At the height of his career Ndaye Mulamba led his national team, the Leopards, with speed and accuracy.

He captained them in the Democratic Republic of Congo's first foray into the FIFA World Cup in 1974 and he today still holds the record of the most goals scored in an African Cup of Nations tournament.

But those achievements hold little consolation for a man that was forced to flee his country because of political violence.

As a refugee in Cape Town, Mulamba has all but faded into obscurity - a forgotten hero of African football. But thanks to an upcoming documentary, the plight of Mulamba and other forgotten African footballers, looks set to be highlighted.

Upon discovering that Mulamba was living in Cape Town, CEO of the 2010 FIFA World Cup Organising Committee South Africa Dr Danny Jordaan, took time to meet up with the African football legend on a recent visit to the Mother City.

The two soccer veterans reminisced about the heady days of African football across the continent and also spoke about the contribution African football legends can make to the development of the game in Africa.

For Mulamba, this was welcome relief from years of isolation and little recognition for the role he has played in putting African football on the world stage.

"African soccer veterans in exile are suffering with not enough visibility and recognition as South Africa plans to host the 2010 FIFA World Cup," he told Dr Jordaan.

The Organising Committee CEO agreed that not enough is done to support the older generation and involve them in the development of African football.

"It is a challenge, and we are looking at ways of encouraging African nations to include veterans in soccer development initiatives because the continent has a significant shortage of qualified and trained officials in the management of the game."

Mulamba captained his country's team (then known as Zaire) when it became the first-ever black African team in the 1974 World Cup in Germany. That same year at the African Cup of Nations Mulambo scored nine times.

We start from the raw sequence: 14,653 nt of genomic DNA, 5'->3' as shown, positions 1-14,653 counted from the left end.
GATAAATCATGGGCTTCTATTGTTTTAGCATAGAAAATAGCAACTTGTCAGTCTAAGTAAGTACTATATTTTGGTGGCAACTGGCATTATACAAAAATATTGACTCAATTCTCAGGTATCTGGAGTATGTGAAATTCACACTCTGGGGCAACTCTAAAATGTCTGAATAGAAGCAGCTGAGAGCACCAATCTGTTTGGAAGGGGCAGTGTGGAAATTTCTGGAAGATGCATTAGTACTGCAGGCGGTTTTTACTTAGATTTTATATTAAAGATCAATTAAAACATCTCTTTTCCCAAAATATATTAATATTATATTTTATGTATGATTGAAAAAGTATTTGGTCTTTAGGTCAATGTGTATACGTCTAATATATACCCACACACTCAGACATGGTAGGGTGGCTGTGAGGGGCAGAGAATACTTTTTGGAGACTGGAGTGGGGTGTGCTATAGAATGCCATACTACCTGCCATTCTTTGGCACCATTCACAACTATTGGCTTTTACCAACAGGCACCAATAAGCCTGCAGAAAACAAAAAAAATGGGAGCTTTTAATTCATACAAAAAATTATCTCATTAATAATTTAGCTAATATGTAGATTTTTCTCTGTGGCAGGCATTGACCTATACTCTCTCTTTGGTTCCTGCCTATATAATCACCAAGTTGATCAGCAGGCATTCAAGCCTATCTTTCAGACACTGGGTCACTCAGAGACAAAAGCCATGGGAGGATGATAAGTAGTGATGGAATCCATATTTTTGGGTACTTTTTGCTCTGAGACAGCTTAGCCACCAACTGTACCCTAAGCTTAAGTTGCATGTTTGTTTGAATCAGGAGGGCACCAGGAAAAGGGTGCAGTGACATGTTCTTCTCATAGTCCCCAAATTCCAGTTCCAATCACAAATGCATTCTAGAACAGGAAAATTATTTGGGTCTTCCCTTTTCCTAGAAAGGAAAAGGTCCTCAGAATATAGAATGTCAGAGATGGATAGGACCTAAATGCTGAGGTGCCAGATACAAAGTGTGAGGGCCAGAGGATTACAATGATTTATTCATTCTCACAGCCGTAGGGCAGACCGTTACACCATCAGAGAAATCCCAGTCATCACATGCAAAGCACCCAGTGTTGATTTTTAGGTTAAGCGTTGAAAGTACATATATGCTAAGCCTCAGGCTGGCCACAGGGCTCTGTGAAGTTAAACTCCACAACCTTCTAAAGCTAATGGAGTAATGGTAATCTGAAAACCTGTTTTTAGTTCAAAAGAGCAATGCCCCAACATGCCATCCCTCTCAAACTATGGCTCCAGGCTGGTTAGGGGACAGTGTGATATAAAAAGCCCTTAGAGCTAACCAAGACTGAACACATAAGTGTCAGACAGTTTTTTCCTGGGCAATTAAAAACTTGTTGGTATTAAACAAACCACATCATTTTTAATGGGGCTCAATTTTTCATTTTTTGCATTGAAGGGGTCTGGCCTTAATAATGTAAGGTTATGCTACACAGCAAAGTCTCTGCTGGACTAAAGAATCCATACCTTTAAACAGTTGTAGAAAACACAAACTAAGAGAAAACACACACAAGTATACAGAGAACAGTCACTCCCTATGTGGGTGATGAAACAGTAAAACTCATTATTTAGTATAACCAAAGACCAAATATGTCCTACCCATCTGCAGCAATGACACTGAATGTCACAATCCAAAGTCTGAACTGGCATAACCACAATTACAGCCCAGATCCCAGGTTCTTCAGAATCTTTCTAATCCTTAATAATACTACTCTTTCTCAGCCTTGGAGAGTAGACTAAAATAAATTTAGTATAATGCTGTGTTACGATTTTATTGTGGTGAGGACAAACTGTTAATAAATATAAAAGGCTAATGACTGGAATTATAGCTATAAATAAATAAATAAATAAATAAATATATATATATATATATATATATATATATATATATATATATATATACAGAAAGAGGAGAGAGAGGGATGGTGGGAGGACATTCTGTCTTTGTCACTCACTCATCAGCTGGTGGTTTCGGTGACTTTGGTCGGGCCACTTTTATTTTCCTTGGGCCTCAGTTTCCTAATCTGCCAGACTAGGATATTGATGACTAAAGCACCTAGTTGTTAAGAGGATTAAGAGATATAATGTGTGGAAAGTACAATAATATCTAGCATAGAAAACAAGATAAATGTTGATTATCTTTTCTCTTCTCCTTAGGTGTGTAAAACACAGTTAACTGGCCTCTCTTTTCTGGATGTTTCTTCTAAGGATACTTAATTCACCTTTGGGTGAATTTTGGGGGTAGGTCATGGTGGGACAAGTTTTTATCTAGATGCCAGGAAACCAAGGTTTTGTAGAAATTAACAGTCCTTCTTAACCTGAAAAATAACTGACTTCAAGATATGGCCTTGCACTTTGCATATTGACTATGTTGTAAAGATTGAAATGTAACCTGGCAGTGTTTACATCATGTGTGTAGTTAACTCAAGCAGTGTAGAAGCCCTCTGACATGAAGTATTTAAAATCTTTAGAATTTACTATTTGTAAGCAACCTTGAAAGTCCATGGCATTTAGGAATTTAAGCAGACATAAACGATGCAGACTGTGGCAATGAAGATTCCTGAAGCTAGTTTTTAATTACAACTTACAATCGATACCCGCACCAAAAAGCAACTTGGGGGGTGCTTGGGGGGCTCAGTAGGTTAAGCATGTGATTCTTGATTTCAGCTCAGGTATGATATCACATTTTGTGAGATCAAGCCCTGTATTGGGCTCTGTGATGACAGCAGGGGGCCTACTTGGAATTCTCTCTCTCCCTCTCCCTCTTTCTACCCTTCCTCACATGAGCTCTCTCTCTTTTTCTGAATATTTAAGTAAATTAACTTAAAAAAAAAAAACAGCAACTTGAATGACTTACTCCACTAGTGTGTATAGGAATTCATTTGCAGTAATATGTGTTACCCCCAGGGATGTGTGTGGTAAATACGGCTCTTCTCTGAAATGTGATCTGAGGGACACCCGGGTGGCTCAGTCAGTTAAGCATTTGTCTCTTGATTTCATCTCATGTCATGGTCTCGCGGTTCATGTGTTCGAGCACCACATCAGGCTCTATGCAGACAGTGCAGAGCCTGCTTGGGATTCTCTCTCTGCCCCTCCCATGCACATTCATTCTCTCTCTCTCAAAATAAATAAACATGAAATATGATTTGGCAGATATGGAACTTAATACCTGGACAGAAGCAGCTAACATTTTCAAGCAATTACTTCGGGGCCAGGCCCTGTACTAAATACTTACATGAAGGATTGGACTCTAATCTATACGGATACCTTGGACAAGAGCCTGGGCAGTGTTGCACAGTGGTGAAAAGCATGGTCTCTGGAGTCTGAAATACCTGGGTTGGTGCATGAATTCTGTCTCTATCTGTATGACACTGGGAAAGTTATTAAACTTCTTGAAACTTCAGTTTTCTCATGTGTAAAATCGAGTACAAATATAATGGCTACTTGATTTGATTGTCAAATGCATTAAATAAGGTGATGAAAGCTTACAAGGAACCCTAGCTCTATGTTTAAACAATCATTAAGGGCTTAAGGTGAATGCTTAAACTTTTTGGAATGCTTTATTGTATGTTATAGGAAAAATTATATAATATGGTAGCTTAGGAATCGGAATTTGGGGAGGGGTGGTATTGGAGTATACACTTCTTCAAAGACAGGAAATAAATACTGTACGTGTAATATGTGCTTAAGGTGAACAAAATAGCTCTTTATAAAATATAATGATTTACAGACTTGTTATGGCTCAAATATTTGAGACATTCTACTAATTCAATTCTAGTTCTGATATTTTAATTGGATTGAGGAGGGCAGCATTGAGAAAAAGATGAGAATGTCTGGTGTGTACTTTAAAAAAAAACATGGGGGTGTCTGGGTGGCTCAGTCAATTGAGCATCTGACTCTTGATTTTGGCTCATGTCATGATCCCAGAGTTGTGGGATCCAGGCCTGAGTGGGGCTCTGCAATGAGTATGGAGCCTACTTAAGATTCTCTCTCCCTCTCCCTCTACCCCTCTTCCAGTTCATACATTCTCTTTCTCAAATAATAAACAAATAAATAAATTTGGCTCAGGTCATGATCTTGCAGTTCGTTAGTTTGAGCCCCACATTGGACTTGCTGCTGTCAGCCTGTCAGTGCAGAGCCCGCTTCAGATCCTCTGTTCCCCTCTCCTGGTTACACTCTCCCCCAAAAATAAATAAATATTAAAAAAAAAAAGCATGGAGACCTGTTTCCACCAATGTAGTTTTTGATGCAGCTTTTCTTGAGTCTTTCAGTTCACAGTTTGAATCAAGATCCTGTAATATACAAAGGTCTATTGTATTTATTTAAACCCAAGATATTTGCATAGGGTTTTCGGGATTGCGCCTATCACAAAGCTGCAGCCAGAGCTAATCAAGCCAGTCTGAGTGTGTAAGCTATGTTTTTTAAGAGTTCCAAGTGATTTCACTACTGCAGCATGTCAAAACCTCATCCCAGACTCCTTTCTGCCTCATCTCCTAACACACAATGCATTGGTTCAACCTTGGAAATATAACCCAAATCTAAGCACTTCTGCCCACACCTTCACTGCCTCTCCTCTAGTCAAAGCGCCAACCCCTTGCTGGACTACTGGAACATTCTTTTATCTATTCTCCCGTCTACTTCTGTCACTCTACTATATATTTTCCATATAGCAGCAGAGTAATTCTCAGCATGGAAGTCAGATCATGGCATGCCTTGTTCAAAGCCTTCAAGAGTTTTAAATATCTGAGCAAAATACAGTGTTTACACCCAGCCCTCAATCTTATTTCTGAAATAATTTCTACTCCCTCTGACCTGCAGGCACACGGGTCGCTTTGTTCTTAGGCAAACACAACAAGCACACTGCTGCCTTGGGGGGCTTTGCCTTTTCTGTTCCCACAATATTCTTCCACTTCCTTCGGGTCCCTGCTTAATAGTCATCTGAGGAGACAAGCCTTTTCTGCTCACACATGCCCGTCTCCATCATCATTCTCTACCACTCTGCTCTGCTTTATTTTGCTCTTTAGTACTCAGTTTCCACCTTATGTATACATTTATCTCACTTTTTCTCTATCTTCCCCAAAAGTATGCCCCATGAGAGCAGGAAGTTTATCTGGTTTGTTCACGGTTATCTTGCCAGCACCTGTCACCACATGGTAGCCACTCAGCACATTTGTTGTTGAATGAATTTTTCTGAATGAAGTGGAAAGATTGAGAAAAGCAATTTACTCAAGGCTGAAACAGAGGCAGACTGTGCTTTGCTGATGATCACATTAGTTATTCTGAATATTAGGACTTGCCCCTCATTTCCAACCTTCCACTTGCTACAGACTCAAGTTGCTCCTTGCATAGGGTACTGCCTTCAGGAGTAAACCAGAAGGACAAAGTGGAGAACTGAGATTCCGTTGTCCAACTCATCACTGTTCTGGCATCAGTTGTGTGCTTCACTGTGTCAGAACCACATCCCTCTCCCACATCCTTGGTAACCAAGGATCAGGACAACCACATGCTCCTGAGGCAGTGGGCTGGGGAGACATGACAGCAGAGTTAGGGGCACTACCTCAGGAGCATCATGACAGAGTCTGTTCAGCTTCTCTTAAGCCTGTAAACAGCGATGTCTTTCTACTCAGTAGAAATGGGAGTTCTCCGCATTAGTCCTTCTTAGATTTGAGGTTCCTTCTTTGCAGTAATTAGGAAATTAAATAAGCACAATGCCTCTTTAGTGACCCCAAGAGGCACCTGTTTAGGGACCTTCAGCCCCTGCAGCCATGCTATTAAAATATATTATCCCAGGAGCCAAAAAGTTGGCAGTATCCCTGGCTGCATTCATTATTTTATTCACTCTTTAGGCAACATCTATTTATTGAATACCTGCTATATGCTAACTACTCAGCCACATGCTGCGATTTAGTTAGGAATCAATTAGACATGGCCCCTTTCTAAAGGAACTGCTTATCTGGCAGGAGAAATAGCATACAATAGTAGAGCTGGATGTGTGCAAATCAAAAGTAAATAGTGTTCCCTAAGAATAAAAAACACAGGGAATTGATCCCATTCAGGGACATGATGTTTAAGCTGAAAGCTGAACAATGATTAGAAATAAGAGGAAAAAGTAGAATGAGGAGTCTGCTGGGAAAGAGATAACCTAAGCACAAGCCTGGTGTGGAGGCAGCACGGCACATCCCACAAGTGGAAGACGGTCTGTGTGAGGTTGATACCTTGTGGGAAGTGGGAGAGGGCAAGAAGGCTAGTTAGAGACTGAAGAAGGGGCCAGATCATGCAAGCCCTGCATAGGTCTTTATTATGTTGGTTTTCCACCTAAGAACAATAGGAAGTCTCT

He was feted as a hero in the Democratic Republic of Congo until being forced into a 13-year exile by political conflict.

A victim of political violence Mulamba has lost his first born son and survived being shot in the leg in a brutal attack by soldiers during the war in the DRC. He escaped and became a refugee in South Africa in 1996.

War, conflict and lack of resources, said Dr Jordaan, had a severe impact on the organisational and logistical infrastructure of African football, and in some cases had a direct impact on the footballers themselves.

"Until countries in the Great Lakes region of Africa have more developed democracies, and a culture of human rights and dignity, this will remain a challenge." he said.

Jordaan assured Mulamba that the 2010 FIFA World Cup™, the first World Cup on African soil, could not have been possible without the hard work of the pioneer African footballers such as himself, and that their achievements will be honoured on the continent.

Mulamba is the subject of a documentary being directed by Makela Pululu. In the film, Forgotten Gold, Pululu follows Ndaye's journey back to the DRC to confront his past, and reclaim his legacy.

Pululu is also a refugee from the DRC. For him, the film about his childhood hero is an honour and a duty.

"At the heart of this film is Ndaye's emotional return to his country to reunite with his family and his teammates - and to find the perpetrators of violence against him and his family - after more than a decade in difficult exile. This is a rare inside look into the politics of sports and the life, times and tragedy of one of the world's greatest, and most forgotten, athletes," said Pululu.

South African documentary production company, Rainbow Circle Films, is currently in production on the documentary film, with a planned release in April 2010 as the world focuses its attention on the World Cup.

The film will include interviews with international soccer stars who will reflect on inspirational role model Ndaye Mulamba was to their generation.

For now, Mulamba's wish is to continue his coaching career. He has been involved in local and provincial football tournaments with refugee soccer teams and coached and won the South African refugee soccer tournament in 2007.

Mulamba says: "I want to be recognised as the player that I was but I have found a new sense of purpose in still being alive to enjoy the simple touch of a soccer ball."